Contemporary film and television are probably closer to what Lind means. (Maybe?) While Star Trek is likely the most famous future to feature a utopian one-world government at the seat of a galactic federation, other shows and films are not so sanguine. Defiant depicts a near-future after Earth has been through an alien invasion, and new national governments are in the process of attempting to hegemonize the city-states that have thrived since the fall of the world governments. The time travel series Continuum’s future is (as I recall, though it’s been a while since I watched the pilot) a quasi-corporate police state.

Then again, I wouldn’t categorize Defiant or Continuum as “well-known.” Neither enjoys canonical status. Neither is common cultural currency. I would even argue that the most popular science fiction titles tend not to be futuristic. The most well-known are almost all set in a parallel present. Disney’s partnership with Marvel has yielded a juggernaut money-making machine, and films and shows like Agents of SHIELD and the Captain America films are explicitly in touch with the changes superhumans would wreak upon geopolitics. Lind writes elsewhere in his article, “Great-power rivalry, demographic collapse, mass migration — three of the major forces reshaping the world — have been all but completely absent, both from classic science fiction and newer novels and movies that have shaped public consciousness.” That’s simply untrue. Those themes are absolutely part of the Marvel cinematic universe. Other well-known film and TV examples abound. What about District 9? Or Stargate SG-1? Oh, that’s right. They have interplanetary wars with aliens, and those don’t count.

(Almost forgot that part, didn’t you?)

Why don’t interplanetary wars count? Why not wars with robots or zombies? Why does Lind dispense with half the bedrock tropes of science fiction before staking his major claim? What is the point of chastising science fiction as a whole when he’s really only talking about a tiny fraction of it?

Most science-fiction readers would recognize the contours of today’s geopolitics in everything from Kim Stanley Robinson’s Mars trilogy to David Foster Wallace’s Infinite Jest. That’s not even taking into account the complicated political worlds of cyberpunk, ranging from William Gibson’s Sprawl stories to Neal Stephenson’s Snow Crash to take-your-pick of anime. All of these are totally typical representatives of sf. Some of them even have cachet beyond sf circles. An argument so contingent upon the particularities of sf ought not, in good faith, frame an argument so as to exclude the vast majority of available evidence.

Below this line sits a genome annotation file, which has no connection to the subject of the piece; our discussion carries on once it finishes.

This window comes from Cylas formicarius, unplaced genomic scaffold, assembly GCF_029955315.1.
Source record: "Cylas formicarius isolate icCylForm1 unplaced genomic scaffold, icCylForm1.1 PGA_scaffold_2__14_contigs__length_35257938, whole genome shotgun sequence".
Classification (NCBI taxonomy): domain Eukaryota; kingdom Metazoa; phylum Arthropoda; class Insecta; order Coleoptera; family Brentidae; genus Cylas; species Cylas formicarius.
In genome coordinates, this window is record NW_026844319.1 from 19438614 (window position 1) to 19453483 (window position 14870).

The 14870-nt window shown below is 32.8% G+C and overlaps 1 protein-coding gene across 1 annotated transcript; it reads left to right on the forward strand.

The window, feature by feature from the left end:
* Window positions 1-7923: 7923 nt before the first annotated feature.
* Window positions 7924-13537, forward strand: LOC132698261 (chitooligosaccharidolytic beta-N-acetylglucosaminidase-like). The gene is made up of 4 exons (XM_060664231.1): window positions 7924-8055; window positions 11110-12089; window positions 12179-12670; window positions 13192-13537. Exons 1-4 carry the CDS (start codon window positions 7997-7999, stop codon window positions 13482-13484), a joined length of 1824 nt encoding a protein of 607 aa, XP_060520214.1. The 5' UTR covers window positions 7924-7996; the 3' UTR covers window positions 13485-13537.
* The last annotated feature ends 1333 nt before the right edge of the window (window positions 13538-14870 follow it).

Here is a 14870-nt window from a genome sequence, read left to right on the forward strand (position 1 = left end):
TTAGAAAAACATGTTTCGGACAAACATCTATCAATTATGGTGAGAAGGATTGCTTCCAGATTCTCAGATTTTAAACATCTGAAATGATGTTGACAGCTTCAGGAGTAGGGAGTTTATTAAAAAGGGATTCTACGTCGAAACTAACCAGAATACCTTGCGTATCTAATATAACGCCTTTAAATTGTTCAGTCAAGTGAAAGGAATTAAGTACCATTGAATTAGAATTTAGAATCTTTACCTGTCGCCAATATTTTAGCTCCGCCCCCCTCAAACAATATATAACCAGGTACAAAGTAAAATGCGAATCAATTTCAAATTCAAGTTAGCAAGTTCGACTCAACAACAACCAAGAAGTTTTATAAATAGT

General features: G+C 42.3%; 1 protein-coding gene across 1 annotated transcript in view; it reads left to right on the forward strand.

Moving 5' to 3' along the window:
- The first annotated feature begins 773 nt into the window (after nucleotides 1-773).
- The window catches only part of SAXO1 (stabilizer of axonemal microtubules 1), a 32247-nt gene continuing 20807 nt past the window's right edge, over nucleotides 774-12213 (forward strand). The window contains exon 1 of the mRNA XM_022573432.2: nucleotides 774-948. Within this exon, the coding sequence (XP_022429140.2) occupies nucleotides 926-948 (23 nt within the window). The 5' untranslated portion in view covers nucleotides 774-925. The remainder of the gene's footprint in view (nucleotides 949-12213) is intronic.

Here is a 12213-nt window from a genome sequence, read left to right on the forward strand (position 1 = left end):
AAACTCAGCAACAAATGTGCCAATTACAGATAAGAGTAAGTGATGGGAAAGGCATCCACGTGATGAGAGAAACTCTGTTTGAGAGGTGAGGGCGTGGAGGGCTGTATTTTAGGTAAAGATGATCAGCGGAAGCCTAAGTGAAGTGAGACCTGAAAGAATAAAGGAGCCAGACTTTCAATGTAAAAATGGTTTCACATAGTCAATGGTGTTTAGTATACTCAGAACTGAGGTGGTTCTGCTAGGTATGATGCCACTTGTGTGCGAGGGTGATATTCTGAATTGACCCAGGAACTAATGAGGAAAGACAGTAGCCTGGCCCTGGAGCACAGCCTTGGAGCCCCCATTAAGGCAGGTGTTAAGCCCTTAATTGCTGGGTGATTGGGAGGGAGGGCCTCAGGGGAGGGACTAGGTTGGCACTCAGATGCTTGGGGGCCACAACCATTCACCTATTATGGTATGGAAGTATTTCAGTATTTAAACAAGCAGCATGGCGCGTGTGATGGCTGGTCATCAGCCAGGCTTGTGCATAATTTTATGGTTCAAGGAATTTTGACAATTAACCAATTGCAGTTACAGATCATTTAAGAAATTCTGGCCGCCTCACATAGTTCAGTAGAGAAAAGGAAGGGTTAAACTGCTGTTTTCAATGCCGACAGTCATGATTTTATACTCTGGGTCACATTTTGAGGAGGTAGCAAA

Yet the only way Lind’s argument makes any sense at all is if he defines his parameters so narrowly that the only science fiction that fits them is not sufficiently “well-known.” That just seems like the essayistic equivalent of reversing the polarity of handwavium. If Lind “can’t think of any other well-known examples of geopolitics in science fiction,” perhaps he’s suffering from handwavium poisoning.

 

UPDATE (19 Oct 2016): After publishing this, I realized that I should acknowledge Lind’s larger point, which is to critique the elitist notion that history will culminate in a universal liberal-democratic government. I understand that, for him, the sf stuff is a means to that end. But it’s a really, really bad choice as a means to that particular end, and just as Lind undervalues the variety and complexity of sf, I suspect he overlooks the variety and complexity of the ways that the elite understand the trajectory of history.

“Stop sending pornography to your grandma!”

Sentimentality offers us the dubious chance to feel while bypassing the messiness of any real human engagement: not too much feeling but too thin an experience. This is what Flannery O’Connor meant when she wrote:

We lost our innocence in the Fall, and our return to it is through the Redemption which was brought about by Christ’s death and by our slow participation in it. Sentimentality is a skipping of this process in its concrete reality and an early arrival at a mock state of innocence, which strongly suggests its opposite. Pornography . . . is essentially sentimental, for it leaves out the connection of sex with its hard purpose, and so far disconnects it from its meaning in life as to make it simply an experience for its own sake.

Sentimentality is emotional satisfaction without emotional connection, an agreement between the artist and the audience to skip straight to the gratification, which, due to the skipping, is not so gratifying after all—as Shakespeare knowingly suggests in his Sonnet 129 (“Th’expense of spirit in a waste of shame”). The popular painter Thomas Kinkade’s cozy little cottages, for instance, offer all the warmth of home—something I certainly enjoy—but what is the warmth of home without knowing the coldness of the world? What is homecoming without the hard journey? In Hebrews, we read that “these all died in the faith, not having received the promises, but having seen them afar off, and were persuaded of them, and embraced them, and confessed that they were strangers and pilgrims on the earth. For they that say such things declare plainly that they seek a country” (11:13–14). Kinkade’s error is not in depicting the homecoming; it is in ignoring the seeking. That is why, when a student recently told me that she lovingly sends a Kinkade postcard to her grandmother once a month, I blurted, “Stop sending pornography to your grandma!” Art must be truthful in what it says about the world and our sojourn in it. Lying down in green pastures is a great goal for an artist, but he must not attempt to get there without walking through the valley of the shadow of death. If he does, he is a liar.

–Benjamin Myers, The Sentimentality Trap

Too few notes played too many times